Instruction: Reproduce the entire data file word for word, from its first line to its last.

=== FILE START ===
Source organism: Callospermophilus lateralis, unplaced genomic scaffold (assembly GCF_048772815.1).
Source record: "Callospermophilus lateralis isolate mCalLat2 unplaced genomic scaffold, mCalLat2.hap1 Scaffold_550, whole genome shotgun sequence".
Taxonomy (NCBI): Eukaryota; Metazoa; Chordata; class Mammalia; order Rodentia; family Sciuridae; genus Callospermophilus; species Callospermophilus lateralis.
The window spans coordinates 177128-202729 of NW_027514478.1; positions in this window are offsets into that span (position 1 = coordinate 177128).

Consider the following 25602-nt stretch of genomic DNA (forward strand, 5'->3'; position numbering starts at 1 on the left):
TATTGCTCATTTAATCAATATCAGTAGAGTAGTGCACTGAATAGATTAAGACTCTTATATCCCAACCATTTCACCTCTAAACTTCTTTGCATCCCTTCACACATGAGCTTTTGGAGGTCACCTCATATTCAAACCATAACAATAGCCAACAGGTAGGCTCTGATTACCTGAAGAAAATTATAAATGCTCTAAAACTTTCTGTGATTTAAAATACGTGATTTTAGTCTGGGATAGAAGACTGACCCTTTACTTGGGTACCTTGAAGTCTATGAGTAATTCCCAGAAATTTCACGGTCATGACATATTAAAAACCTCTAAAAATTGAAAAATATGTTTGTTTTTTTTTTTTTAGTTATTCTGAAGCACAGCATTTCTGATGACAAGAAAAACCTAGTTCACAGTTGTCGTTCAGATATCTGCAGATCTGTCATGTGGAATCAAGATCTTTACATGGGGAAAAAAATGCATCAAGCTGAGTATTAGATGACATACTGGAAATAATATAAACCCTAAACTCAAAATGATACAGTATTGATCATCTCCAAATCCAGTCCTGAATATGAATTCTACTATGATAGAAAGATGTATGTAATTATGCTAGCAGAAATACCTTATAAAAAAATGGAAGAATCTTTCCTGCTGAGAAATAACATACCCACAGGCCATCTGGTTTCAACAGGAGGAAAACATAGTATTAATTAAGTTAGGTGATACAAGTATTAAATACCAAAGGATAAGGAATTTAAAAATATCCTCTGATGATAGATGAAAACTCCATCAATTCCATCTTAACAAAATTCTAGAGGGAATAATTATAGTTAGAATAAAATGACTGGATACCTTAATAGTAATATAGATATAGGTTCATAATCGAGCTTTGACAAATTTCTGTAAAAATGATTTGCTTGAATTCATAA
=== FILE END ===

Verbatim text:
Source organism: Callospermophilus lateralis, unplaced genomic scaffold (assembly GCF_048772815.1).
Source record: "Callospermophilus lateralis isolate mCalLat2 unplaced genomic scaffold, mCalLat2.hap1 Scaffold_550, whole genome shotgun sequence".
Taxonomy (NCBI): Eukaryota; Metazoa; Chordata; class Mammalia; order Rodentia; family Sciuridae; genus Callospermophilus; species Callospermophilus lateralis.
The window spans coordinates 177128-202729 of NW_027514478.1; positions in this window are offsets into that span (position 1 = coordinate 177128).

Consider the following 25602-nt stretch of genomic DNA (forward strand, 5'->3'; position numbering starts at 1 on the left):
TATTGCTCATTTAATCAATATCAGTAGAGTAGTGCACTGAATAGATTAAGACTCTTATATCCCAACCATTTCACCTCTAAACTTCTTTGCATCCCTTCACACATGAGCTTTTGGAGGTCACCTCATATTCAAACCATAACAATAGCCAACAGGTAGGCTCTGATTACCTGAAGAAAATTATAAATGCTCTAAAACTTTCTGTGATTTAAAATACGTGATTTTAGTCTGGGATAGAAGACTGACCCTTTACTTGGGTACCTTGAAGTCTATGAGTAATTCCCAGAAATTTCACGGTCATGACATATTAAAAACCTCTAAAAATTGAAAAATATGTTTGTTTTTTTTTTTTTAGTTATTCTGAAGCACAGCATTTCTGATGACAAGAAAAACCTAGTTCACAGTTGTCGTTCAGATATCTGCAGATCTGTCATGTGGAATCAAGATCTTTACATGGGGAAAAAAATGCATCAAGCTGAGTATTAGATGACATACTGGAAATAATATAAACCCTAAACTCAAAATGATACAGTATTGATCATCTCCAAATCCAGTCCTGAATATGAATTCTACTATGATAGAAAGATGTATGTAATTATGCTAGCAGAAATACCTTATAAAAAAATGGAAGAATCTTTCCTGCTGAGAAATAACATACCCACAGGCCATCTGGTTTCAACAGGAGGAAAACATAGTATTAATTAAGTTAGGTGATACAAGTATTAAATACCAAAGGATAAGGAATTTAAAAATATCCTCTGATGATAGATGAAAACTCCATCAATTCCATCTTAACAAAATTCTAGAGGGAATAATTATAGTTAGAATAAAATGACTGGATACCTTAATAGTAATATAGATATAGGTTCATAATCGAGCTTTGACAAATTTCTGTAAAAATGATTTGCTTGAATTCATAA